**Relations and Functions Class 12** Chapter 1 stats with the revision of general notation of relations and functions. Students have already learned about domain, codomain and range in class 11 along with the various types of specific real-valued functions and the respective graphs. In class 12 Maths Chapter 1, students will learn about different types of relations and functions, the composition of functions, etc., in detail.

## Relations and Functions For Class 12 Concepts

The topics and subtopics covered in relations and Functions for class 12 are:

- Introduction
- Types of Relations
- Types of Functions
- Composition of functions and invertible functions
- Binary operations

Let us discuss the concept of relation and function in detail here.

## Relation

The concept of relation is used in relating two objects or quantities with each other. Suppose two sets are considered, the relationship between them will be established if there is a connection between the elements of two or more non-empty sets.

Mathematically, “a relation R from a set A to a set B is a subset of the cartesian product A × B obtained by describing a relationship between the first element x and the second element y of the ordered pairs in A × B”.

**Types of Relations**

A relation R from A to A is also stated as a relation on A, and it can be said that the relation in a set A is a subset of A × A. Thus, the empty set φ and A × A are two extreme relations. Below are the definitions of types of relations:

**Empty Relation**

If no element of A is related to any element of A, i.e. R = φ ⊂ A **× **A**,** then the relation R in a set A is called empty relation.

**Universal Relation**

If each element of A is related to every element of A, i.e. R = A **×** A, then the relation R in set A is said to be universal relation.

Both the empty relation and the universal relation are some times called trivial relations.

A relation R in a set A is called-

**Reflexive- **if (a, a) ∈ R, for every a ∈ A,

**Symmetric- **if (a_{1}, a_{2}) ∈ R implies that (a_{2}, a_{1}) ∈ R , for all a_{1}, a_{2}∈ A,

**Transitive- **if (a_{1}, a_{2}) ∈ R and (a_{2}, a_{3}) ∈ R implies that (a_{1}, a_{3}) ∈ R for all a_{1}, a_{2}, a_{3} ∈ A.

**Equivalence Relation- **A relation R in a set A is an equivalence relation if R is reflexive, symmetric and transitive.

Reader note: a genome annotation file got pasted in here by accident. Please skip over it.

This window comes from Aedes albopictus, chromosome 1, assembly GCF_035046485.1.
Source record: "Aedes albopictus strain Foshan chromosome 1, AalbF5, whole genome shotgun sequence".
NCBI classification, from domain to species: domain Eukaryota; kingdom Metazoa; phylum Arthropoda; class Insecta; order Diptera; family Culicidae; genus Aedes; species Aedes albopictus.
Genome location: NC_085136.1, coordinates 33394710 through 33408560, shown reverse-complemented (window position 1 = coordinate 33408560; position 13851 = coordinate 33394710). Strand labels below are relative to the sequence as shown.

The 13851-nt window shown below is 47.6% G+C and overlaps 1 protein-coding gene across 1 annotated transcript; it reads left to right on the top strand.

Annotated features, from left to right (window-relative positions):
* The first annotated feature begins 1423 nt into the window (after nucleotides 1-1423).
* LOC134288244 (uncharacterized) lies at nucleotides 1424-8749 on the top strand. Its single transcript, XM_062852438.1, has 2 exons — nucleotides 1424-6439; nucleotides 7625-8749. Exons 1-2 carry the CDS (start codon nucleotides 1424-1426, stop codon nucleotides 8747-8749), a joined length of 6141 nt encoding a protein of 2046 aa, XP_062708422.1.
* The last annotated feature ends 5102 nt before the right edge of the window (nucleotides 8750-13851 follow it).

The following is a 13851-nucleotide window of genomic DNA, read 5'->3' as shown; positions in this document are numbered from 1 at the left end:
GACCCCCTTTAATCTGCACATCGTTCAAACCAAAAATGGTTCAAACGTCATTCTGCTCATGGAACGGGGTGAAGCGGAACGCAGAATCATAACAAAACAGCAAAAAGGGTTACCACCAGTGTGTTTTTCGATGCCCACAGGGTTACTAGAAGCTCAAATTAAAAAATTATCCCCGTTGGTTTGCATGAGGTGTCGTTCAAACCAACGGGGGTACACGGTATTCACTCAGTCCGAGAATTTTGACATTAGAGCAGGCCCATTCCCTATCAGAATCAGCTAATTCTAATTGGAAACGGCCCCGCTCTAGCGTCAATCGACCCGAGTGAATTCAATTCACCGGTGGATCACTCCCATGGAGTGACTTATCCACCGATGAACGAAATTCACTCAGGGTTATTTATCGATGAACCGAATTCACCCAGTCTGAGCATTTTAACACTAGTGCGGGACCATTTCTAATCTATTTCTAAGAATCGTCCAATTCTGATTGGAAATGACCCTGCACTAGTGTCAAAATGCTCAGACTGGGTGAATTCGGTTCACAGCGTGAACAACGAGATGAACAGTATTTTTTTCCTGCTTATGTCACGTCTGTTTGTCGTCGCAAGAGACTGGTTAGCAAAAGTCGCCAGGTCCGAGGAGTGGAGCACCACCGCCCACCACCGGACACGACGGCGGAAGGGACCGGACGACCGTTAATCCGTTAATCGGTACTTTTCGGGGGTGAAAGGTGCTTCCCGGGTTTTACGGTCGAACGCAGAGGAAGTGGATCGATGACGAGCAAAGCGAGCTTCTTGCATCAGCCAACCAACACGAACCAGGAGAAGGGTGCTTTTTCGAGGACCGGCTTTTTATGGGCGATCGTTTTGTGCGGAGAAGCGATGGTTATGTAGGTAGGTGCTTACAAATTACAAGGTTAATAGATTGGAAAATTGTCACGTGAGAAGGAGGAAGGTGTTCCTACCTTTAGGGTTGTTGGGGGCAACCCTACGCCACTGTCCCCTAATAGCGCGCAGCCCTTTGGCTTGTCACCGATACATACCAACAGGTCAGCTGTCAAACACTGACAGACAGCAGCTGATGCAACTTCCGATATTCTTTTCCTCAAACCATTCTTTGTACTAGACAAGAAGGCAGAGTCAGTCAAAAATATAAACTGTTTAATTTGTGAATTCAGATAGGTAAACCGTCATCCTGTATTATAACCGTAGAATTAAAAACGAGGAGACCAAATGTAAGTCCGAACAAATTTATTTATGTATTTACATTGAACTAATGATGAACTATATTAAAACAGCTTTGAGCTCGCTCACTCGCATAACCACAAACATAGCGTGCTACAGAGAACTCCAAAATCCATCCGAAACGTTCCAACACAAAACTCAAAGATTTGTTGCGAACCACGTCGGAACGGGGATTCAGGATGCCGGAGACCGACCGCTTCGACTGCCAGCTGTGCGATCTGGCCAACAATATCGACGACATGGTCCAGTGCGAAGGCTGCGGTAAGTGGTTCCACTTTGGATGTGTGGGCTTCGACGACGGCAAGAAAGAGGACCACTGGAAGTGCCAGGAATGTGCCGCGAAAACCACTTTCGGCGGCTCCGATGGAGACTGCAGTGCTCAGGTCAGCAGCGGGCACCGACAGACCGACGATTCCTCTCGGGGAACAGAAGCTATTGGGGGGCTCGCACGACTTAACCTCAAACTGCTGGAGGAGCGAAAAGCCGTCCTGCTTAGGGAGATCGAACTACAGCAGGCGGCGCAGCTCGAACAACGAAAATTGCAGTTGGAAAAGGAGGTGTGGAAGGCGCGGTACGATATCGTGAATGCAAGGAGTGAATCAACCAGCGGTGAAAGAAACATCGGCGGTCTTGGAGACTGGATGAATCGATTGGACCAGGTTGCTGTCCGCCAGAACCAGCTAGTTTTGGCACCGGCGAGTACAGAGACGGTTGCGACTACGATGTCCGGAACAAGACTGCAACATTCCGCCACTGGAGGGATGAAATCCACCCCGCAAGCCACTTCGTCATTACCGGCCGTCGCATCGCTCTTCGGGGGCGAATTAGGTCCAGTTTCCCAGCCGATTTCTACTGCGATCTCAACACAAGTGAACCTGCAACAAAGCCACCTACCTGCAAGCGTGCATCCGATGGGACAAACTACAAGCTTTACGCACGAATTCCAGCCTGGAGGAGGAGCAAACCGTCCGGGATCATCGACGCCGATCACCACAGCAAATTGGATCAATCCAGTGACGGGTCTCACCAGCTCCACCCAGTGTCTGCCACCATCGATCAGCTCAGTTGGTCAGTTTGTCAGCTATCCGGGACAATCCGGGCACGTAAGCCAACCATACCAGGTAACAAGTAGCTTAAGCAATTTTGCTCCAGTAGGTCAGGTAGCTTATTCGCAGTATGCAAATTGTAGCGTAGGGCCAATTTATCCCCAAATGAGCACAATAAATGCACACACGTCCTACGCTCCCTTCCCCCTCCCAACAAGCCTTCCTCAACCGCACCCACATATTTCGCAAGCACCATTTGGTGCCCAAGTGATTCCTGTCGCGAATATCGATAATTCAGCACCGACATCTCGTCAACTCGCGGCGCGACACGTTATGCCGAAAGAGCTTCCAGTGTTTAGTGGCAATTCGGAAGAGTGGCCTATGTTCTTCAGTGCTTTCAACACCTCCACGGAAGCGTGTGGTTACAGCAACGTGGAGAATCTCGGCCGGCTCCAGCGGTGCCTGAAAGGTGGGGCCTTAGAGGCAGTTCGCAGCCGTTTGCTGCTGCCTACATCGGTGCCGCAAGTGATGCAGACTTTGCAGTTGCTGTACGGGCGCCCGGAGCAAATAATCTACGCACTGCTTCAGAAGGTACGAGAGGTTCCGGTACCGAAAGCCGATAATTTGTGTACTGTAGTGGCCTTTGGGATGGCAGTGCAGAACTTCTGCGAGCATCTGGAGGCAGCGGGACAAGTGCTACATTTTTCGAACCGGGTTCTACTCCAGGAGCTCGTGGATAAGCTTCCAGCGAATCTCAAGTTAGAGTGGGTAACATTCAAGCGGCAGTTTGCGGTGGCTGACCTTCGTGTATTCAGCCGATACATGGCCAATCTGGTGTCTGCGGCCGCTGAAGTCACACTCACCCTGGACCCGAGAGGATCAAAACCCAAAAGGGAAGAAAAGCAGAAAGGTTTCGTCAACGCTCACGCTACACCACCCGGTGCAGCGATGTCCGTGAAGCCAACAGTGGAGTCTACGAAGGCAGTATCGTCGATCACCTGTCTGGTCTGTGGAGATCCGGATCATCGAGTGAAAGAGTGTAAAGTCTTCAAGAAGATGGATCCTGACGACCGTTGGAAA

## Functions

A function is a relationship which explains that there should be only one output for each input. It is a special kind of relation(a set of ordered pairs) which obeys a rule, i.e. every y-value should be connected to only one y-value.

Mathematically, “a relation f from a set A to a set B is said to be a function if every element of set A has one and only one image in set B”.

In other words, a function f is a relation from a set A to set B such that the domain of f is A and no two distinct ordered pairs in f have the same first element. Also, A and B are two non-empty sets.

### Types of Functions

**One to one Function:**A function f : X → Y is defined to be one-one (or injective), if the images of distinct elements of X under f are distinct, i.e., for every x_{1}, x_{2}∈ X, f(x_{1}) = f(x_{2}) implies x_{1}= x_{2}. Otherwise, f is called many-one.**Onto Function:**A function f: X → Y is said to be onto (or surjective), if every element of Y is the image of some element of X under f, i.e., for every y ∈ Y, there exists an element x in X such that f(x) = y.**One-one and Onto Function:**A function f: X → Y is said to be one-one and onto (or bijective), if f is both one-one and onto.

### Composition of Functions

Let f: A → B and g: B → C be two functions. Then the composition of f and g, denoted by **gof**, is defined as the function gof: A → C given by;

** gof (x) = g(f (x)), ∀ x ∈ A**

### Invertible Functions

A function f : X → Y is defined to be invertible if there exists a function g : Y → X such that gof = I_{X} and fog = I_{Y}. The function g is called the inverse of f and is denoted by f^{–1}.

An important note is that, if f is invertible, then f must be one-one and onto and conversely if f is one-one and onto, then f must be invertible.

### Binary Operations

A binary operation ∗ on a set A is a function ∗ : A × A → A. We denote ∗ (a, b) by a ∗ b.

### Example Problems

**Example 1: **Show that subtraction and division are not binary operations on R.

**Solution:** N × N → N, given by (a, b) → a – b, is not binary operation, as the image of (2, 5) under ‘–’ is 2 – 5 = – 3 ∉ N.

Similarly, ÷: N × N → N, given by (a, b) → a ÷ b is not a binary operation, as the image of (2, 5) under ÷ is 2 ÷ 5 = 2/5 ∉ N.

**Example 2:** Let f : {2, 3, 4, 5} → {3, 4, 5, 9} and g : {3, 4, 5, 9} → {7, 11, 15} be functions defined as f(2) = 3, f(3) = 4, f(4) = f(5) = 5 and g (3) = g (4) = 7 and g (5) = g (9) = 11. Find gof.

**Solution:** From the given, we have:

gof(2) = g (f(2)) = g (3) = 7

gof (3) = g (f(3)) = g (4) = 7

gof(4) = g (f(4)) = g (5) = 11

gof(5) = g (5) = 11

**Example 3:** Show that the relation R in the set Z of integers given by R = {(a, b) : 2 divides a – b} is an equivalence relation.

**Solution:** R is reflexive, as 2 divides (a – a) for all a ∈ Z.

Further, if (a, b) ∈ R, then 2 divides a – b.

Therefore, 2 divides b – a.

Hence, (b, a) ∈ R, which shows that R is symmetric.

Similarly, if (a, b) ∈ R and (b, c) ∈ R, then (a – b) and (b – c) are divisible by 2.

Now, a – c = (a – b) + (b – c) is even. (from the above statements)

From this,

(a – c) is divisible by 2.

This shows that R is transitive.

Thus, R is an equivalence relation in Z.

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